We managed to get him to the ICU.  But a couple hours later the overhead pager went off, “Code Blue . . . I-C-U . . . room 234”.  Of course, it was our guy.  He was in V-tach, which prompted me to say out loud, “Oh good.  This we can treat.”  Having a pulseless, lethal rhythm is generally not so desirable, but everything is relative.  Asystole, or lack of any rhythm, really sucks.  So hey, V-tach is pretty sweet if you consider the alternative.  We got him back to a normal rhythm again, and I went back to the ER thinking I’d be back in the ICU again.  But I didn’t get called back.  The fella actually opened his eyes and started moving around before I left.  We’ll see.  Time will tell how things turn out.

Got word that the Alchemist plantable tags from Bloomin will be ready tomorrow.  Should add some bling to the shirts.  Big props to Bloomin for the awesome tags.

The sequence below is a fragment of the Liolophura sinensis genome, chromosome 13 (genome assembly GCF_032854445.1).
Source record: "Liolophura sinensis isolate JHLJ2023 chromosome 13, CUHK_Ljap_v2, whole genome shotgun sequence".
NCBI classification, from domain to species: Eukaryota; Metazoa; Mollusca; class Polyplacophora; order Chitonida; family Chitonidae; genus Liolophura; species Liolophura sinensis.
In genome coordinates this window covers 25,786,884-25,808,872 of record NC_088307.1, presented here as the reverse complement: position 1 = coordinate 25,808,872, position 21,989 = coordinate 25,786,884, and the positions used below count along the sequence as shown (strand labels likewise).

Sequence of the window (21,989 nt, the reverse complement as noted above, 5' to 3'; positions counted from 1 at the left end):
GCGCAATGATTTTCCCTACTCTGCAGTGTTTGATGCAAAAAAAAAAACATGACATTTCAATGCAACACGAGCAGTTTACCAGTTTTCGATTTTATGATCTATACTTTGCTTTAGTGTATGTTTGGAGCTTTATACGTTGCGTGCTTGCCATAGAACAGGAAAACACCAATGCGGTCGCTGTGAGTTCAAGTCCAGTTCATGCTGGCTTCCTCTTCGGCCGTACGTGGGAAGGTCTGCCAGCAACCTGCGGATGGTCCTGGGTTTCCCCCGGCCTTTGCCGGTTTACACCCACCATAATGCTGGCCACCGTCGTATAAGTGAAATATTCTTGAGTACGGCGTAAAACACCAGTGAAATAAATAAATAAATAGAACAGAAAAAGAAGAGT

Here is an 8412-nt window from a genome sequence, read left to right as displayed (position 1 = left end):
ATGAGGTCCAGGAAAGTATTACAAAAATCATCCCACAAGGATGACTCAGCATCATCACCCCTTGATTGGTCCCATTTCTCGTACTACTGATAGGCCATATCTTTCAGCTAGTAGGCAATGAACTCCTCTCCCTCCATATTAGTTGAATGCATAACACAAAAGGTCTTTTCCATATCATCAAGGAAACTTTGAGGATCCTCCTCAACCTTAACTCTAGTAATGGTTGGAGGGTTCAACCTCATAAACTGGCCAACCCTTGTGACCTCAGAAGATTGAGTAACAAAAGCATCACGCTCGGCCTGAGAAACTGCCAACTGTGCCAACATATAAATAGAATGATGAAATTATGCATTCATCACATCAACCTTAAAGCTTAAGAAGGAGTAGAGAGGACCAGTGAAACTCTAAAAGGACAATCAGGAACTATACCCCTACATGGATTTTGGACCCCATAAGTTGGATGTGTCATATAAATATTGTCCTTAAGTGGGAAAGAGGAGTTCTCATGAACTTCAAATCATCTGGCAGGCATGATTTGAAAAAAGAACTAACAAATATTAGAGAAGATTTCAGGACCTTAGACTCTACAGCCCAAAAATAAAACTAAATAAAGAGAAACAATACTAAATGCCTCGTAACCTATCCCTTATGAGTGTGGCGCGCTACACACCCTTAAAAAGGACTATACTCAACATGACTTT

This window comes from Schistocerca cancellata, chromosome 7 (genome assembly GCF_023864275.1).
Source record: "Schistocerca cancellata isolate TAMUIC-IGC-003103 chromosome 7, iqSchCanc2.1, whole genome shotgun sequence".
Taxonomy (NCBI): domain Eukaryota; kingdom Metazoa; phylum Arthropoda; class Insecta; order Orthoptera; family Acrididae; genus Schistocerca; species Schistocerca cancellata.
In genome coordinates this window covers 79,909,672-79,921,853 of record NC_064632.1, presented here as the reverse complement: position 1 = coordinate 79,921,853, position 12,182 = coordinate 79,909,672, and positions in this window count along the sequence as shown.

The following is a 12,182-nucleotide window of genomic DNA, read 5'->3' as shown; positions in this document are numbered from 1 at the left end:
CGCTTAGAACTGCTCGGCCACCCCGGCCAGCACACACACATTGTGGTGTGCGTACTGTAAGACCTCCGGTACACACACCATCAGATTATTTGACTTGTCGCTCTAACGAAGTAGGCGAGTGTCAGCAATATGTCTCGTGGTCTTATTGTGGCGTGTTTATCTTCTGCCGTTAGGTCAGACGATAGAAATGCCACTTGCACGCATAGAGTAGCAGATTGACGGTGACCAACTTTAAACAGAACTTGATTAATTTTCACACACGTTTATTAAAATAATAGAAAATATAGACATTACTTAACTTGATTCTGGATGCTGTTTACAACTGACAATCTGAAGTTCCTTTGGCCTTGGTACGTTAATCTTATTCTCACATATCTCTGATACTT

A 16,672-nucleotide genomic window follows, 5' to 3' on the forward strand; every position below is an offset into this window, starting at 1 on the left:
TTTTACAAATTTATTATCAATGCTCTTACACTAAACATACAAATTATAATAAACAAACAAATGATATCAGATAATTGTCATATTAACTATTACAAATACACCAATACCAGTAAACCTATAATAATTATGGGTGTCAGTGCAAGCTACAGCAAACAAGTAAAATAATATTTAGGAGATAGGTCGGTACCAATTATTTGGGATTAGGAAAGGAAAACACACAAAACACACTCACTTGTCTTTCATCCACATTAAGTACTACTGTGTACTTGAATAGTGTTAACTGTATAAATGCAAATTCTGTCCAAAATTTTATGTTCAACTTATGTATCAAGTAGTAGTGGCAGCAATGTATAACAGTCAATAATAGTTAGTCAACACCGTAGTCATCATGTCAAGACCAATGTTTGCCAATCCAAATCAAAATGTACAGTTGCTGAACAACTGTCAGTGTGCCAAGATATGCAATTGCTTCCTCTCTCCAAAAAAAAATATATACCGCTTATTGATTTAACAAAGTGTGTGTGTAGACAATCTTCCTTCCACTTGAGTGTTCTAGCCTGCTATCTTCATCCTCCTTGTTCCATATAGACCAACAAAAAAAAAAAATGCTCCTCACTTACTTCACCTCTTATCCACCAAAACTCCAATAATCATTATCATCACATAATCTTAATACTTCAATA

I have an idea for a future ad too.  Will post next time to get some feedback.

Getting geared up for Outdoor Retailer and Interbike.  I’m going to send Claire to work her southern charm on the buyers and get networking.  I haven’t decided if I’m going to attend.  Maybe I’ll pack up the whole fam for Interbike.  It’s in Vegas, so it could be kinda fun.


Open Fractures and Swank New Stickers

1 07 2010

WARNING:  If you are a vegan, have heart problems, or just a weak constitution, turn away now.  Do NOT read this post.  If you like to eat your steak rare, watch “When Animals Attack”, or generally enjoy noxious stimuli, then well, read on.

A while back, I saw a fella who was brought in by the medics after a base-jumping accident.  He was billed as a trauma alert by the paramedics even though his only complaint was that his ankle was injured.  Seemed like a pretty innocuous injury, but sometimes you just gotta see it to understand.  The medics rolled in with the guy sitting up on the stretcher with his ankle wrapped up in a wad of blankets and splints. He was the calmest person in the room.

“Hey there, I’m Jeff. I’m the doc here. What’s goin’ on?”

“I hurt my ankle.”

“That’s what I hear. What happened?”

“I was base jumping in Eldo (El Dorado Canyon) when a gust of wind caught my chute and slammed me into the rock face.”

“Bummer.  Can I look at your ankle?”

I unwrapped the layers of blankets and air splints surrounding his foot.

“Um, that looks like it hurts.”

“It’s not too bad.”